|09-08-2012 01:57 PM|
I spent too much time signing off designs and always say what if ? Your idea would probably work. I would get a pry bar and see how much movement you get out of your motor mounts. If you have the rubber bushings on the rear lower arm it probably will absorb any movement. and again how strong is the casting on the trans . I would start with some safety straps under the trailing arms to test drive it.
|09-08-2012 08:06 AM|
There might be a problem with suspension movement trying to move the engine and trans front to back over bumps, It would depend on the type of Motor mounts you use. and how you attach to the Lower Jag arm. Stock jags use a lot of rubber in various mounts, In the old days the racers eliminated the rubber because the rear suspension movement was trying to steer the car. I used the CCR plans putting a Jag rear in my son's 22 Dodge Lakester. With the CCR plans you use the Stock Jag rear rubber in the Hair pin bracket.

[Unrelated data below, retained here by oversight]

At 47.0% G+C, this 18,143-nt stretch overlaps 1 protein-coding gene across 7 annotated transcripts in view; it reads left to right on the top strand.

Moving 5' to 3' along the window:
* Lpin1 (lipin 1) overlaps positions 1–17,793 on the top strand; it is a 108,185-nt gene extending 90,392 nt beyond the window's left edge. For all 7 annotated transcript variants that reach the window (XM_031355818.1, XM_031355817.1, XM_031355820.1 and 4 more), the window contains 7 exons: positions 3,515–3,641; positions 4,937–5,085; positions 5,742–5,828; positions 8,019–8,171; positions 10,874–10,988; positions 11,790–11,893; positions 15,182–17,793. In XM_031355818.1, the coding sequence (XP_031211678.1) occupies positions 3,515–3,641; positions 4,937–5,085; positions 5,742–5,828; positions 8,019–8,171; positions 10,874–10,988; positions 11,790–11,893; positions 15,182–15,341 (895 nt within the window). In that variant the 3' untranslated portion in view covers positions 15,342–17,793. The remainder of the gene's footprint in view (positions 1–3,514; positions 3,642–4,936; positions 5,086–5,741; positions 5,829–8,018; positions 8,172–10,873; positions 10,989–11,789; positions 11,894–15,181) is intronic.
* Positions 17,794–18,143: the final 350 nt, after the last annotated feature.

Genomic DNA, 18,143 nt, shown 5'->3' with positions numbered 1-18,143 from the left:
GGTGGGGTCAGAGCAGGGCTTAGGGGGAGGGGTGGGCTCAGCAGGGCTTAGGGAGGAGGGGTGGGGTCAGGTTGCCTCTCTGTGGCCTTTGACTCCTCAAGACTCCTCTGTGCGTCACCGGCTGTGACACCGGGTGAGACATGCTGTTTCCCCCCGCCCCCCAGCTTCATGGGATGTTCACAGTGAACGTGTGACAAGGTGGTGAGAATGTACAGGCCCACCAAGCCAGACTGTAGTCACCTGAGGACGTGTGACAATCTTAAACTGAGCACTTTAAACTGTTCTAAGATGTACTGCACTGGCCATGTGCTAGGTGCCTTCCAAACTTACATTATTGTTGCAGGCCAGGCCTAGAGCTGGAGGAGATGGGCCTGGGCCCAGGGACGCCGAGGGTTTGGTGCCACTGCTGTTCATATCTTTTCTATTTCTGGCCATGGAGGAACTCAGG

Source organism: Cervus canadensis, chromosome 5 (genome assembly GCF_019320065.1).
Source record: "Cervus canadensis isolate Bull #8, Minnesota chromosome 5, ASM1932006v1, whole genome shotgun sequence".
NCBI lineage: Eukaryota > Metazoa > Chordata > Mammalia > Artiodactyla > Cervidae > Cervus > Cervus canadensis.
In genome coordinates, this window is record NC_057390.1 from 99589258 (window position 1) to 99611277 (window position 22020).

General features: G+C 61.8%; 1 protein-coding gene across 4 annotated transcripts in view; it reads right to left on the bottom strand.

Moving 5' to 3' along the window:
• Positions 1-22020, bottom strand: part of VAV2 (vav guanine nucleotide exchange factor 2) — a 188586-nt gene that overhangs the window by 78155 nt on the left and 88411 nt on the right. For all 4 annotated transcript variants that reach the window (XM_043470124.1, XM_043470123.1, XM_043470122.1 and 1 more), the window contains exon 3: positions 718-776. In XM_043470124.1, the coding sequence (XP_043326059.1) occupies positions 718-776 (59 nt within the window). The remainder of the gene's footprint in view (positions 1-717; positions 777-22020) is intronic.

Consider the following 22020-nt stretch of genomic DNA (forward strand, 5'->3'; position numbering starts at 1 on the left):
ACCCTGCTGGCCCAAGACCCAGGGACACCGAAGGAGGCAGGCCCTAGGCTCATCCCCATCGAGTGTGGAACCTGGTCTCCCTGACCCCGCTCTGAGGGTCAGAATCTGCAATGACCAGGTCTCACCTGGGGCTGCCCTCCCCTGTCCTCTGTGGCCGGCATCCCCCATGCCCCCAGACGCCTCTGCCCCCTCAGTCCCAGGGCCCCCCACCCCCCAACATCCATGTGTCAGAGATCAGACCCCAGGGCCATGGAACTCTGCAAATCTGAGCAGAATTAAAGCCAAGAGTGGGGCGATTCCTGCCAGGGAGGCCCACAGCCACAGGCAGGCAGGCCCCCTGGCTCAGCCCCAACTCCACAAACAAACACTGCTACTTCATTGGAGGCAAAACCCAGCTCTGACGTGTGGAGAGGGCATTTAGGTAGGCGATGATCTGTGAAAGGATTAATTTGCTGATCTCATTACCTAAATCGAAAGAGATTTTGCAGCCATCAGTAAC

|09-08-2012 07:51 AM|
Jag rear axel - trailing arm location
Setting up my rear axle on my '31 Ford Coupe. It's a '73 SJ7 . I have the center mount and ride height set. I have the diagonal control arms roughed in and am working on the trailing arms. To run them paralel to the ground I will have to fab 9" brackets that wold drop down from the center crossmember and connect up to the forward ends of the trailing arms. I'm OK with the but I noticed that on the bottom of the S10 T5 there is a large case mounting lug which hangs down to the exact level I need for the arms. Instead of mounting to the frame would there be any reason I could not run the forward ends of the trailing arms to the mounting lug on the transmission?
Attached is a photo of this mounting lug. It is over an inch thick any nearly five inches long.
|02-26-2012 06:31 AM|
|JMBO||If as I have been told, Jaguar uses a standard Chevy yoke and U Joint for their rear drive axles, then why couldn't you use 1966 to 1969 Corvair (tubular) half shafts in the Jag rear? The rear track...|
|01-16-2011 08:21 AM|